Differences between groups were assessed using Student’s t test or one-way analysis of variance (ANOVA) with post hoc multiple comparisons test. Values of P < 0.05 were considered significant.
ACKNOWLEDGMENTS AND FUNDING
This work was supported by a grant from the Science and Technology R&D Fund of Shenzhen (No. JCYJ 20140414123738256).
CONFLICTS OF INTEREST
The authors declare no conflicts of interest.
1. Kuehl WM, Bergsagel PL. Multiple myeloma: evolving genetic events and host interactions. Nat Rev Cancer. 2002; 2:175–187.
2. Harousseau JL, Moreau P. Autologous hematopoietic stem-cell transplantation for multiple myeloma. N Engl J Med. 2009; 360:2645–2654.
3. Avigan D, Rosenblatt J. Current treatment for multiple myeloma. N Engl J Med. 2014; 371:961–2.
4. San-Miguel JF, Mateos MV. Can multiple myeloma become a curable disease? Haematologica. 2011; 96:1246–1248.
5. Frezza C, Pollard PJ, Gottlieb E. Inborn and acquired metabolic defects in cancer. J Mol Med . 2011; 89:213–220.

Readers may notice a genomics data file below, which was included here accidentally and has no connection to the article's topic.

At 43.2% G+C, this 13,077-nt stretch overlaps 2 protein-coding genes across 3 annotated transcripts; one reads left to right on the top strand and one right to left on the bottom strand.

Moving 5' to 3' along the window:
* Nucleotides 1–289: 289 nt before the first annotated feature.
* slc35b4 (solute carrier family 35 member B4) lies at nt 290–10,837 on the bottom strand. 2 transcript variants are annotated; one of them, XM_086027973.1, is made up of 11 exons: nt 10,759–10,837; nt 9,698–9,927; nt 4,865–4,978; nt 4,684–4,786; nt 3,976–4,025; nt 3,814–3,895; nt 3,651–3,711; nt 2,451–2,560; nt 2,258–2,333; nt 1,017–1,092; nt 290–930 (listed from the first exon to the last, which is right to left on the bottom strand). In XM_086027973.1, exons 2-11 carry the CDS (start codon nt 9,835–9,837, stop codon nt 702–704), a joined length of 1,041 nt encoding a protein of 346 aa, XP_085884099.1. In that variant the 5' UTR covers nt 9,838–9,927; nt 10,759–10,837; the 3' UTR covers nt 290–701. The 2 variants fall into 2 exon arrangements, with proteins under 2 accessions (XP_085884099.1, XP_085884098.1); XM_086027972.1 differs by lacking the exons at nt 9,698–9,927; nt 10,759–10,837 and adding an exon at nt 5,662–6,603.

6. Markovets AA, Herman D. Analysis of cancer metabolism with high-throughput technologies. BMC Bioinformatics. 2011; 12:S8.
7. Marie SK, Shinjo SM. Metabolism and brain cancer. Clinics (Sao Paulo). 2011; 66:33–43.
8. Porporato PE, Dhup S, Dadhich RK, Copetti T, Sonveaux P. Anticancer targets in the glycolytic metabolism of tumors: a comprehensive review. Front Pharmacol. 2011; 2:49.
9. Turton JA, Andrews CM, Havard AC, Robinson S, York M, Williams TC, Gibson FM. Haemotoxicity of thiamphenicol in the BALB/c mouse and Wistar Hanover rat. Food Chem Toxicol. 2002; 40:1849–1861.
10. Li CH, Tzeng SL, Cheng YW, Kang JJ. Chloramphenicol-induced mitochondrial stress increases p21 expression and prevents cell apoptosis through a p21-dependent pathway. J Biol Chem. 2005; 280:26193–26199.
11. Li CH, Cheng YW, Liao PL, Yang YT, Kang JJ. Chloramphenicol causes mitochondrial stress, decreases ATP biosynthesis, induces matrix metalloproteinase-13 expression, and solid-tumor cell invasion. Toxicol Sci. 2010; 116:140–150.
12. Duewelhenke N, Krut O, Eysel P. Influence on mitochondria and cytotoxicity of different antibiotics administered in high concentrations on primary human osteoblasts and cell lines. Antimicrob Agents Chemother. 2007; 51:54–63.
13. Nadanaciva, S, Will, Y. New insights in drug-induced toxicity. Curr Pharm. 2011; 17:2100–2112.